Housecore Horror Film Festival Co-Founder, Corey Mitchell

Housecore Horror Film Festival Co-Founder, Corey Mitchell

Today was to be the day I would write my round-up of Housecore Horror Film Festival but all that went out the window yesterday with the news of festival co-founder, metal journalist and true Crime author Corey Mitchell’s passing. Mitchell, 47, suffered a massive heart attack while loading out the festival Monday morning at Emo’s. A friend of mine texted me the news after he read it on the Housecore facebook page and I was/stillam just in shook. I just saw him, had several conversations with him over the weekend. Its so epically tragic, happening the morning after such a triumph, pulling off the 2nd Housecore Horror Film Festival, a fest that brought together metal acts, horror filmmakers, and an array of artists and vendors all in support of their common love of fear.

Corey Mitchell and Phil Anselmo at HHFF 2013

Corey Mitchell and Phil Anselmo at HHFF 2013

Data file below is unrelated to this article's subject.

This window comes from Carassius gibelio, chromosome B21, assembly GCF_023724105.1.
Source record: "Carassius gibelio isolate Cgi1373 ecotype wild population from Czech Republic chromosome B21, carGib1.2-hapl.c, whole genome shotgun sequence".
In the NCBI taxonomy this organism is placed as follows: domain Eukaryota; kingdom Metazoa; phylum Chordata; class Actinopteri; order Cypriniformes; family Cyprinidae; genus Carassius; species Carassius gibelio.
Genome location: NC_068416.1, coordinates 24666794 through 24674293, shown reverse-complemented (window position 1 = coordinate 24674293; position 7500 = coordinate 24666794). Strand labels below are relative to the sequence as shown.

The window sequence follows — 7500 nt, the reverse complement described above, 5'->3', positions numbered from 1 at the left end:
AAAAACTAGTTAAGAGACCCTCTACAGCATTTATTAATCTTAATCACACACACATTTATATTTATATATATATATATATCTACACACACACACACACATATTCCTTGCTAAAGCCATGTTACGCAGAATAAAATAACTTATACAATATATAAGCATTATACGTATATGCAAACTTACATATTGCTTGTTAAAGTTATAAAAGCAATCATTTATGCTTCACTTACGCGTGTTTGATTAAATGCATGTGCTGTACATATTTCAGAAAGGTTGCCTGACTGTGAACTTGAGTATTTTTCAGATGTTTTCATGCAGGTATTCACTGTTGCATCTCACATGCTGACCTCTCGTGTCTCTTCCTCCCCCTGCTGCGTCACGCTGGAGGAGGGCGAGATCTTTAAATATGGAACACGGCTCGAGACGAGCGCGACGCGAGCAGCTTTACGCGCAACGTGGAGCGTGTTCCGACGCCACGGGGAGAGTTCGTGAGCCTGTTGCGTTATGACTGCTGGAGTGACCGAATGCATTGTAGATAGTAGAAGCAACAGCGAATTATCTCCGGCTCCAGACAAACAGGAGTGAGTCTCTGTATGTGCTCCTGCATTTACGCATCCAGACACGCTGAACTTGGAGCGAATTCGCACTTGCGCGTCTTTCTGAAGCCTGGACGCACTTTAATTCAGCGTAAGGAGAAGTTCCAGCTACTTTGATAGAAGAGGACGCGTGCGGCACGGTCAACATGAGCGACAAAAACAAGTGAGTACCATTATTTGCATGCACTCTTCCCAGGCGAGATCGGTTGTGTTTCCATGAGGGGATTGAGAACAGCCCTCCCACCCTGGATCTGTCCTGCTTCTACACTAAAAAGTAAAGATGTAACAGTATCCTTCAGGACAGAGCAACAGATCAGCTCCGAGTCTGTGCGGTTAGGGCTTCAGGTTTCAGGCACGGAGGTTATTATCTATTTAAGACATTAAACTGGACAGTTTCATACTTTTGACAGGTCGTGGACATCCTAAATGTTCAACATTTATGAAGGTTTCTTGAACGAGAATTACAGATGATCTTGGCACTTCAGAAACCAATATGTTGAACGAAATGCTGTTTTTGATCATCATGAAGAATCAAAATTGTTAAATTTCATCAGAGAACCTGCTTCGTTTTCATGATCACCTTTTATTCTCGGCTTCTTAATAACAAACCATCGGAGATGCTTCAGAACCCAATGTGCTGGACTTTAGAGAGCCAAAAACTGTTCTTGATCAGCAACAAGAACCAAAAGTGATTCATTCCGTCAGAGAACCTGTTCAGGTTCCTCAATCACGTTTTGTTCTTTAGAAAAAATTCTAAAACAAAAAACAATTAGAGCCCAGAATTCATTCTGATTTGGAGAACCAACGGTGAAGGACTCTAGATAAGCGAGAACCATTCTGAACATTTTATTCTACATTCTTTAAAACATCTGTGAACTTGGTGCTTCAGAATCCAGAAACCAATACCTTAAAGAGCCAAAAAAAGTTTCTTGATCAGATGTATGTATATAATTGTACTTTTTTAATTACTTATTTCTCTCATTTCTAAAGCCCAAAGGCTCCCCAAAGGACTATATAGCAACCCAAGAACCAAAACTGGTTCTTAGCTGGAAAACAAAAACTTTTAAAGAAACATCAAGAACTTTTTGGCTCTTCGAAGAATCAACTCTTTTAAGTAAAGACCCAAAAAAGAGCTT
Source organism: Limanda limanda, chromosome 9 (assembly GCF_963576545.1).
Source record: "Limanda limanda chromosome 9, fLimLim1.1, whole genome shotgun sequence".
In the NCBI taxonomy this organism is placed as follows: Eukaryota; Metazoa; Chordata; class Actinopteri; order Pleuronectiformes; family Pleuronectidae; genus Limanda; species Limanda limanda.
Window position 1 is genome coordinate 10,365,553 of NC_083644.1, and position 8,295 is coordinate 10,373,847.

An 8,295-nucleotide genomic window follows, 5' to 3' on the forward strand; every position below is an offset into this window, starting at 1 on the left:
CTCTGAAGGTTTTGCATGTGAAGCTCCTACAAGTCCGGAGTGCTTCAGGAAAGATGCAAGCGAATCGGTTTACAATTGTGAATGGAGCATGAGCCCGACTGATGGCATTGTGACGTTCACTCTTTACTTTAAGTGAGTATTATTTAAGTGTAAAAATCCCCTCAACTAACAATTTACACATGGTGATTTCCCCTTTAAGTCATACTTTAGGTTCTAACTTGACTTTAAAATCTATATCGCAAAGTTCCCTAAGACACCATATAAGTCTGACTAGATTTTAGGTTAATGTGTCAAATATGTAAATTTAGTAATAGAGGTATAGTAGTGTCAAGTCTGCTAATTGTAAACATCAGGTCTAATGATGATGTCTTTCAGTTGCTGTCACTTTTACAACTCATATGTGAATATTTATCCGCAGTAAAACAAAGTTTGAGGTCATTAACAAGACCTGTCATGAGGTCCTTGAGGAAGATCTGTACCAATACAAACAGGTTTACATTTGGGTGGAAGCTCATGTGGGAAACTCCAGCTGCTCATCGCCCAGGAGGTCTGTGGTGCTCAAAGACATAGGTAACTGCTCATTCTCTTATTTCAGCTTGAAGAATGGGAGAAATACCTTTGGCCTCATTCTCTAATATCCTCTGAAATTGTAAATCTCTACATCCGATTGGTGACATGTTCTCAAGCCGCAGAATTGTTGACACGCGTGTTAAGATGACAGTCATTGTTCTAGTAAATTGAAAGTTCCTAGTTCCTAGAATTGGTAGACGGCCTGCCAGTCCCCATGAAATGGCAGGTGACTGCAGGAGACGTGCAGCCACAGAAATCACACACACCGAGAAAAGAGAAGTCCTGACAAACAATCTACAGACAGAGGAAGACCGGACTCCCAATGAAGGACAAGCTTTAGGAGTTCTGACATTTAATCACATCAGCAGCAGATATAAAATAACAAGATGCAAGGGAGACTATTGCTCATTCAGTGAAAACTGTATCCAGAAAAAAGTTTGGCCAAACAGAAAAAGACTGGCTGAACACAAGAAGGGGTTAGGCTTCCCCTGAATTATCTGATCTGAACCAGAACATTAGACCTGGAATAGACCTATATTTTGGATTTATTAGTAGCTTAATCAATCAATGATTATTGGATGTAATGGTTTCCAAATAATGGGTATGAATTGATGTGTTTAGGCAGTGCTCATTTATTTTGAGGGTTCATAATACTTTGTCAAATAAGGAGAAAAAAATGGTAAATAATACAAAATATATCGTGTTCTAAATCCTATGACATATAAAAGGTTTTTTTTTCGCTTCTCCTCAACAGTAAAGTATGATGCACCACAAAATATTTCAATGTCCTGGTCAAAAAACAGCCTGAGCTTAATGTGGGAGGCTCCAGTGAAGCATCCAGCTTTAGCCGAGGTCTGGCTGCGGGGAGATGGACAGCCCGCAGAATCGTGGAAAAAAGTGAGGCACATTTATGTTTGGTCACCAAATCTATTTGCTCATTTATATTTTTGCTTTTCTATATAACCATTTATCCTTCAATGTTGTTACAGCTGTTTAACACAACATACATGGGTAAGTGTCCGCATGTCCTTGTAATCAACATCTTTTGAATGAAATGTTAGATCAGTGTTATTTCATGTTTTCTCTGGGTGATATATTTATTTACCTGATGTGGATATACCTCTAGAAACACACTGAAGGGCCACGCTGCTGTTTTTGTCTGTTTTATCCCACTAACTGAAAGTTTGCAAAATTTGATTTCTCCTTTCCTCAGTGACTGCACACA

I haven’t known Corey for long, but he changed my life. He walked up to me at Sundance in 2013, outside the Austin Film Society sponsored party, and introduced himself. He told me about the new festival he was starting, he recognized me as the Director of Programming for Austin Film Festival at the time, and he wanted us to put something together. I realized very quickly I had been reading his articles on Metal Sucks for years. We talked a bunch that week and in the weeks after, about our mutual love of horror and metal music. I remember him saying ‘it seems like really you should be working for me’ as I was trying to push for more horror and darker material in general at AFF. I thought his whole idea for the Housecore Horror festival was amazing, bringing together artist from different fields that are natural if unspoken collaborators. The first true metal band Black Sabbath named themselves after a movie, and ever since then the connection has been obvious to fans of both horror and metal. In a way, HHFF does everything the SXSW could do but for some reason doesn’t seem to, it builds bridges between communities and allows fans to wander in and out of different experiences. (SXSW is just too big and too expensive to allow the sort of free-form discovery that is possible at a smaller festival by a casual fan). But Austin also already had a festival that played a lot of horror, Fantastic Fest. This was one of the first things I said to Corey when he told me about Housecore Horror, wasn’t he worried? He wasn’t, he said these fans are hungry and loyal and rabid, and besides, he wanted to do it, Phil Anselmo (co-founder and Metal God) wanted to do it, and he was willing to risk it. Unfortunately, I was never able to get HHFF and AFF together in our first year, despite countless ideas from Mitchell – I couldn’t get anybody else at my festival on board with the idea of helping a new fest on THE SAME WEEKEND. To myself I thought ‘good for him.’ Out loud I told everyone how frustrating it was that Mitchell and Anselmo had orchestrated the first ever Goblin reunion and gotten them to live score Suspira and I was missing it.